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Myasthenia Gravis

Myasthenia Gravis (MG) is a chronic autoimmune neuromuscular disorder characterized by weakness and rapid fatigue of voluntary muscles. The condition occurs when the body’s immune system mistakenly attacks the communication between nerves and muscles, resulting in impaired muscle function. MG can affect various muscle groups, including those responsible for eye movement, facial expressions, swallowing, and limb movement. Symptoms typically worsen with activity and improve with rest. The severity and progression of MG can vary greatly among individuals. Treatment options may include medications, immunosuppressive therapy, or surgery to manage symptoms and improve the quality of life for those affected by this disorder.

What is Myasthenia Gravis?

Myasthenia Gravis (MG) is a chronic autoimmune neuromuscular disorder that causes weakness and rapid fatigue in voluntary muscles due to impaired communication between nerves and muscles.


Symptoms of Myasthenia Gravis can vary among individuals and may include:

  1. Muscle weakness, particularly in the eyes, face, throat, and limbs
  2. Drooping eyelids (ptosis)
  3. Double vision (diplopia)
  4. Difficulty in speaking (dysarthria)
  5. Difficulty swallowing (dysphagia)
  6. Problems with chewing
  7. Facial muscle weakness, resulting in an expressionless appearance
  8. Shortness of breath or difficulty breathing (dyspnea)
  9. Fatigue after physical activity


Myasthenia Gravis is caused by an autoimmune response in which the body’s immune system mistakenly attacks the communication between nerves and muscles. Specifically, the immune system produces antibodies that block or destroy acetylcholine receptors at the neuromuscular junction, leading to impaired muscle function. Factors that may contribute to the development of MG include:

  1. Genetic predisposition: Some individuals may have a genetic predisposition to developing autoimmune disorders like MG.
  2. Thymus gland abnormalities: The thymus gland, which plays a role in the immune system, may be abnormal in some people with MG, contributing to the production of antibodies against acetylcholine receptors.
  3. Other autoimmune conditions: Individuals with other autoimmune disorders may have an increased risk of developing MG.


There is currently no known way to prevent Myasthenia Gravis, as the exact cause of the autoimmune response is not fully understood. However, individuals diagnosed with MG can take steps to manage their symptoms and reduce complications by:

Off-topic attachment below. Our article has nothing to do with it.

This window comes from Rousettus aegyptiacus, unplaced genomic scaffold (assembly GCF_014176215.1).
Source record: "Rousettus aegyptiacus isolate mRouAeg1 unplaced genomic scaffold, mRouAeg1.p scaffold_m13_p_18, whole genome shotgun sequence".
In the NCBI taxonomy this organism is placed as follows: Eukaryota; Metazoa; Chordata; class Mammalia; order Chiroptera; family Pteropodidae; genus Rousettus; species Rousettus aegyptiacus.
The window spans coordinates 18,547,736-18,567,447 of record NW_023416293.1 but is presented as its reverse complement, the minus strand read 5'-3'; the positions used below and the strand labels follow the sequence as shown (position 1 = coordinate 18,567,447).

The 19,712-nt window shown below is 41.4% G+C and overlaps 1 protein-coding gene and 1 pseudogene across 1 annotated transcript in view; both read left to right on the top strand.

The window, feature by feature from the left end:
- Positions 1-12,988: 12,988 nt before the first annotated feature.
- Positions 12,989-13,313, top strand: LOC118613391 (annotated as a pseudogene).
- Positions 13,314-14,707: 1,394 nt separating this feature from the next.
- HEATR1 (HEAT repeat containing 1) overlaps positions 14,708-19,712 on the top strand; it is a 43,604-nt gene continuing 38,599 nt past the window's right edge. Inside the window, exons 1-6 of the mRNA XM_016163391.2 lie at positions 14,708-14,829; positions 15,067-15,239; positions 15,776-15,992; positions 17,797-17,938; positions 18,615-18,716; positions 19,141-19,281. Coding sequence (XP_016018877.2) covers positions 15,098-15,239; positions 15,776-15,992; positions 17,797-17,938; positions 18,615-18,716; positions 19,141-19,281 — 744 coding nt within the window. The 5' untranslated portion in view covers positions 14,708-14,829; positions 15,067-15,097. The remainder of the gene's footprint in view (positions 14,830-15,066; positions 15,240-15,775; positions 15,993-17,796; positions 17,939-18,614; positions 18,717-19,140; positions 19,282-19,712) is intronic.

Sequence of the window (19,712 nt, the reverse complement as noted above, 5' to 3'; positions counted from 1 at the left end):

1. Adhering to prescribed treatments and medications
  2. Avoiding triggers that may exacerbate symptoms, such as excessive heat, stress, or infection
  3. Engaging in regular, low-intensity exercise to maintain muscle strength
  4. Practicing good nutrition and staying hydrated to promote overall health
  5. Communicating with healthcare providers about any changes in symptoms or concerns

Early diagnosis and appropriate treatment are crucial for managing Myasthenia Gravis and improving the quality of life for those affected by this disorder.

Medical Marijuana as a Treatment for Myasthenia Gravis

While research on medical marijuana for Myasthenia Gravis (MG) is limited, some studies and anecdotal evidence suggest that it may help alleviate certain symptoms associated with the condition.

How does medical marijuana help?

Medical marijuana may aid in managing Myasthenia Gravis through the following mechanisms:

  1. Muscle relaxation: Some cannabinoids have been shown to relax muscles, potentially reducing muscle stiffness or spasms in MG patients.
  2. Pain relief: Medical marijuana may help manage any pain or discomfort associated with MG, particularly when conventional treatments are not effective.
  3. Anti-inflammatory properties: Medical marijuana has demonstrated anti-inflammatory effects, which could potentially help reduce the autoimmune response contributing to MG.

Cannabinoids and Terpenes for Myasthenia Gravis

Certain cannabinoids may be effective in addressing MG symptoms:

  1. CBD (cannabidiol): CBD has demonstrated potential benefits in reducing inflammation, providing pain relief, and relaxing muscles. It may also help alleviate anxiety or depression that can accompany chronic illnesses like MG.
  2. THC (tetrahydrocannabinol): THC can provide muscle relaxation and pain relief. However, it is essential to use low doses, as high doses might exacerbate anxiety or other side effects.

There is currently insufficient evidence to recommend specific terpenes for the treatment of Myasthenia Gravis.

It is essential to consult with a healthcare professional experienced in cannabinoid medicine when considering medical marijuana as a treatment for managing MG-related symptoms. They can help determine the appropriate strains, ratios of cannabinoids, and dosages tailored to an individual’s specific needs and circumstances. Further research is needed to fully understand the long-term effects and efficacy of medical marijuana in managing MG symptoms and side effects. It is also important to note that medical marijuana should not be considered a substitute for conventional treatments prescribed by a healthcare provider.

Dosage and Consumption Methods

Recommended dosage:

Figuring out the right dose of medical marijuana can be hard because people’s reactions to cannabinoids and terpenes can be very different. Factors such as the specific condition being treated, the patient’s weight, metabolism, and prior experience with cannabis all play a role in determining the right dosage.
Most of the time, it is best to start with a low dose and slowly increase it until you get the effects you want while minimising any possible side effects. For patients who are new to medical marijuana, starting with 2.5–5 mg of THC or CBD and slowly titrating upwards is often advised.

However, consulting a healthcare professional experienced in medical marijuana is essential to developing a personalised dosing plan tailored to the patient’s needs.

Consumption methods:

There are several methods of consuming medical marijuana, each with its advantages and disadvantages. Some common consumption methods include: